Interview with MONSTERS & MEN director Reinaldo Marcus Green

MONSTERS AND MEN is a Sundance winning movie with a ripple-effect narrative: from an eye-witness (Ramos) who captures a shooting on his phone, an African-American police officer (Washington) battling with his conscience to stand up against his fellow officers, to a local high school student (Harrison Jr) who transforms from passive bystander to vehement activist.

MONSTERS & MEN is released in cinemas and on digital 18th January


Monsters & Men is a powerful, and thought-provoking film. Can you tell me where the idea came from?

Growing up in New York these are the type of things that are always happening. It’s been on my consciousness for a long time. I wanted my first feature to be about something that spoke to me. All three of the stories are inspired by people I know or experiences that happened to people who are close to me. My father worked for the Department of Investigations. He is black and didn’t wear a uniform so I experienced things through him and through his job. He was treated as a black man because he didn’t wear a uniform but then he would show his badge and be treated completely differently.  If he didn’t have his badge on him the circumstances might have been very different.

The character of Zyrick is based on me. I came close to playing professional sports, and I had been thinking about what young guys like Zyrick are facing today.  If I was a black kid walking home from school who knows what could happen. I am not immune to what’s going on. It doesn’t matter if you are educated or have two degrees. If I was walking home at night and had a hood up, I would be perceived as a threat in my own neighbourhood. I was thinking about people like Trayvon Martin who was killed on his way home because of the colour of his skin.

There was another case of someone who died at the hands of a police officer. The video went viral. I was talking to a friend, a New City police officer, someone who I had grown up with. We got into an argument about it. We both watched the tape but we both saw different things. I couldn’t understand his opinion. I didn’t agree but he did make me look at things from all angles. His point was worthy of listening to. I still didn’t agree with him after that but it made me realize how many different viewpoints there are. I think if we could all understand that people think in different ways, we might be able to solve the issues, and that’s what I wanted to do with this film. I wanted to have a difficult conversation in an open way. I hope that people watching the film will walk away asking themselves what can they do.

I watched your short, Stop, which you have worked into Monsters & Men. Had you always intended to make Stop into something bigger?

The cop friend that I mentioned earlier is in the short. The film made it to Sundance and he came with me. It was after the premiere, at 2 am when we got into the conversation – the one that led me to making Monsters & Men. At the time I had no intention of doing anything else with the short but after the conversation, I just knew I had to make it into something bigger. I retained the aesthetic and the feel of the short because it worked, people responded to it. It was great to be able to refer back to it when I was talking about what I wanted to create with the feature.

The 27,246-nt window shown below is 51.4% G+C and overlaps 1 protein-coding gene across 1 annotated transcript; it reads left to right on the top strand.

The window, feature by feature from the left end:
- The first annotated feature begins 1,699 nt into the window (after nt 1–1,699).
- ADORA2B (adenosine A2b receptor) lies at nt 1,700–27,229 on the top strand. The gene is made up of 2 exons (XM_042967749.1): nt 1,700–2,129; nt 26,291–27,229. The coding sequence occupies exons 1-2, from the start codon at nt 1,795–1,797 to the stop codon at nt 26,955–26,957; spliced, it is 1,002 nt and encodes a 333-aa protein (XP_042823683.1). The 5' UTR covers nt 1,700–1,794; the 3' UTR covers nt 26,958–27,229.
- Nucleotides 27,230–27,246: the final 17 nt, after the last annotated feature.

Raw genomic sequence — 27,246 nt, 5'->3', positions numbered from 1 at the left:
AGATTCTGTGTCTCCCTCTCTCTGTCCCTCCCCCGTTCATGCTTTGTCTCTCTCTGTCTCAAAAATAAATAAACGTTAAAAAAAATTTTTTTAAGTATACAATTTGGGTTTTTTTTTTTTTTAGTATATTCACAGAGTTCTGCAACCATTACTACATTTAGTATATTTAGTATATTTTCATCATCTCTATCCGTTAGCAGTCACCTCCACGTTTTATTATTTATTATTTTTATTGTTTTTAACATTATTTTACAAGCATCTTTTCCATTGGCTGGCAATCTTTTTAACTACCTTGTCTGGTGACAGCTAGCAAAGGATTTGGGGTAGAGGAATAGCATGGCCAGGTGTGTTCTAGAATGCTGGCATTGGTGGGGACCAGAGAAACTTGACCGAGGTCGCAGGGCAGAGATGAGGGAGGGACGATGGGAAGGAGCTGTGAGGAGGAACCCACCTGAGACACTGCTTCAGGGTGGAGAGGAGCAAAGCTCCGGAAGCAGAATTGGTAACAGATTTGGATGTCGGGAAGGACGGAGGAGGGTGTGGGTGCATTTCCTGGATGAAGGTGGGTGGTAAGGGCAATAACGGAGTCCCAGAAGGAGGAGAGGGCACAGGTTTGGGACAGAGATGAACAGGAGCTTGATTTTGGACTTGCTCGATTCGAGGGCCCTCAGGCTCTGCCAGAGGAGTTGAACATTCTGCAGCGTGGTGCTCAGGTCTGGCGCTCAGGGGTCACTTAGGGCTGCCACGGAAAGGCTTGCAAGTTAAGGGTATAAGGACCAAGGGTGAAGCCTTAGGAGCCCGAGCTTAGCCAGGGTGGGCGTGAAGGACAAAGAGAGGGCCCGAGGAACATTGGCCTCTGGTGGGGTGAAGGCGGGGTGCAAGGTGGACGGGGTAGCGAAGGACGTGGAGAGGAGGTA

The recording of the killing is a crucial part of the film but we never see it. Why did you make that choice?

It was a decision I made very early on. I felt that it would make it about one particular case but it’s not, it’s about so many cases like this one. I wanted to tackle the cycle and not just one example of it. It is about police brutality and the deeper-rooted issues. By not seeing it you lean in, you listen more. If you see something like the tape it becomes about what I see, and how I feel about it. I didn’t want this film to be about I, I wanted it to be about the bigger picture. It was also a different way of doing things. In most films, we would see the tape. I didn’t want to show people what they’ve already seen. I wanted to give audiences something different.

You have three great actors playing your leads but did you realise the legacy you were bringing on board when you hired John David Washington [Denzel Washington’s son]?

I definitely knew the legacy but the question was did the talent extend to the offspring? I didn’t know Denzel had children in the business, so when I first met John, I met him as an actor and then I was told who his father is. He is so different then Denzel, he looks different, he moves differently. Now, if you close your eyes, you can hear it, they could be the same person but when it comes to acting, he has a different style. He is a great guy, really humble, and brilliant to work with. He was so devoted. He is a special person. This story really connected with him. He took pride in the role. He did a month of rehearsal unpaid, its unheard of for an actor of this calibre to give that much time. We got lucky with him, we got him just before BlacKkKlansman. We probably couldn’t afford him now!

Has Monsters & Men given you a taste for making more features?

I’ve definitely caught the feature bug. Shorts are great, and if it was the right thing, I would still do it. Steve McQueen [director] makes shorts between features. It’s a great way to test a new medium, new equipment, and new actors. For now, I am happy to concentrate on tv or film. I would love to make another feature, and TV is such a great way to explore a character. You get 10 hours or more, and you can go really deep. I would be really excited to work on long-form TV.

The film is released in cinemas and on digital 18th January

Words – Cara O’Doherty